That’s been a really interesting piece of the puzzle because we are forced to second guess the goals of the project beyond the customer reach and battle
the management response.
I know that my clients are called on by other firms, so building a high degree of trust, where clients feel they can call me whenever they want to call
me—and they can ask me questions that aren’t directly related to the work I’m doing—is critical. If there is trust, they start to seek advice or support
beyond what it is I deliver.
What changes do you envision for your studio space?
Interestingly enough, we recently completed a remodel. We can’t expand the footprint of the building but we’re working to optimize the design of the
workstations and the workspace. We’ve nearly doubled the number of work areas. The scary part is that it’s not unrealistic that we could fill
the new spaces, and then we’d have to look at relocating or doing something different.
From a design perspective, the space has two distinct sides: the account administration/operations side and the design side, or “bullpen.” As you can imagine,
operations tends to be a little bit more orderly, while design tends to look more freeform. We take a lot of pride in making the workplace fun and playful,
so we have a foosball table, dartboards, games and a lot of toys. And there’s no hesitance to put them into play.
Our clients really like visiting because the studio is like a playground. Our building is in a fairly conservative and typical Santa Fe office park, but
once you come through the door, we’re not all that typical.
In terms of technology, what’s most important for a successful studio in 2015?
Many of my peers in the Santa Fe area are not quite as technologically adept as we are. They’re not rushing to be the first adopters of software or
hardware. In general, I’m seeing small studios becoming more and more nervous about growth or change. Maybe they bought old machines or
used machines in an attempt to take the next steps, but they’re still too many generations behind. I don’t think that approach is going to be a viable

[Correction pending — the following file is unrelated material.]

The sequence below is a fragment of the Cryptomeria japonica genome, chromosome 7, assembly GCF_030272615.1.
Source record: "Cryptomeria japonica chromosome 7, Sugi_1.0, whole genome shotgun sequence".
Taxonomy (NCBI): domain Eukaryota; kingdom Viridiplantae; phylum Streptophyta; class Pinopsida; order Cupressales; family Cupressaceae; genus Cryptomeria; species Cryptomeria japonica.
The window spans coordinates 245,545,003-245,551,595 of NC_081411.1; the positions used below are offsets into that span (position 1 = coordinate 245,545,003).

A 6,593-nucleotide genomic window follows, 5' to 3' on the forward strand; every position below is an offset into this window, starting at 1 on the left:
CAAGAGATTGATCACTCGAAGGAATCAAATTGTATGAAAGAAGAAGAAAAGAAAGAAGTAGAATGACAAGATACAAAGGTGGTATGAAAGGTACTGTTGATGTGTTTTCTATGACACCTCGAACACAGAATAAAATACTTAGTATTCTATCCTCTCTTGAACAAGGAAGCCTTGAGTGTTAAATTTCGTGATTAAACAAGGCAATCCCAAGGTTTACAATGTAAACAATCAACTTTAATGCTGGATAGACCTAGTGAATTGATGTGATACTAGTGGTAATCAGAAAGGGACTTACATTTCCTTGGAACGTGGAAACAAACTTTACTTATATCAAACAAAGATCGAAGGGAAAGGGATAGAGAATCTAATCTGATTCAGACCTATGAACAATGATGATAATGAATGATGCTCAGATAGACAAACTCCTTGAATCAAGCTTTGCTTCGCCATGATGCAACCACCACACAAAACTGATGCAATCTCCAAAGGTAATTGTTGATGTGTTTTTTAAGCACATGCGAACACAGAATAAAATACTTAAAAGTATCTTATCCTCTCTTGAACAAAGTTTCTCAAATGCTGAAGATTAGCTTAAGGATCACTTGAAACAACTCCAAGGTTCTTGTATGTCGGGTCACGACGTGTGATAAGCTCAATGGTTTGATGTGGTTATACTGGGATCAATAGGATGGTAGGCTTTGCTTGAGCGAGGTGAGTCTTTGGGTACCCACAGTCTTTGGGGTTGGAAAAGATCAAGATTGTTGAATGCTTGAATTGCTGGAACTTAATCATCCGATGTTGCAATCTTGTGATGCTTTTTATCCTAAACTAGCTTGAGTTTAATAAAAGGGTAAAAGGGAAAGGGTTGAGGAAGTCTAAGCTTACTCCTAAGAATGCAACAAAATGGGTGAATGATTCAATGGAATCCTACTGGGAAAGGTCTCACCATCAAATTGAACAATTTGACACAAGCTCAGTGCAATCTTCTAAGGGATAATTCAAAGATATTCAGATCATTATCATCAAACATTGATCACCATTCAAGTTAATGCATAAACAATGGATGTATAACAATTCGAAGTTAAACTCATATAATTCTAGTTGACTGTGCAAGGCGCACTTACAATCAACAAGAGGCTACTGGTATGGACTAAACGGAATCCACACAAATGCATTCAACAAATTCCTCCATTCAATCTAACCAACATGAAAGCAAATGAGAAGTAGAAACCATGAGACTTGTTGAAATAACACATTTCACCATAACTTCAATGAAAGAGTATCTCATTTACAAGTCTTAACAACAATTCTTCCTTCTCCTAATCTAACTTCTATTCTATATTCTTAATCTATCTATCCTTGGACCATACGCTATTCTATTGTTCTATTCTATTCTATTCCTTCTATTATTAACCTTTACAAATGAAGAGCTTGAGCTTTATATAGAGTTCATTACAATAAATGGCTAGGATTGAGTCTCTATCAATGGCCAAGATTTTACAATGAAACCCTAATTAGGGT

option in the future.
In your opinion, what are the biggest challenges that your studio will face in 2015 and beyond?
A challenge—not new by any means—is the investment in staff. You’re investing in their training; you’re bringing them along. In firms like ours, staff can be transient. They may not have ties to our market, or they may eventually seek a place closer to their family. So they
can leave with little notice. Developing a staff member is costly and each time one doesn’t work out or chooses to leave, we take a hit. We’re not large
enough to absorb or lose people without impact.
In conclusion, what are the most exciting new developments you foresee for your studio in the future?
I get excited about the ability to expand communication by walking clients through a video or interactive presentation. Because we can’t take all of our team to
the client to present, this has allowed us to bring an identity, perhaps even some “notoriety,” to some of the individuals that work in the studio. I want
our clients to know who we are and what we do.
Some of the new technologies emerging today get clients really excited. Even though the technology may not be new in general, it’s new to them and their
audience. For example, a client discovers they could have an app developed for their organization. And for the longest time it seemed like clients
weren’t very excitable, so this change in attitude is terrific. Clients are starting to open their minds to new opportunities. For us, it’s wonderful to be
able to bring what we see as fairly modest offerings to the table and watch our clients respond in such a positive way.
Today, designers are designing to
enhance understanding when form and content are conditioned by context and
impact over time. “Defining the Studio of 2015” seeks the perspectives of visionary design thought leaders
who have organized their studios—physically, technologically and
culturally—with an eye toward the future.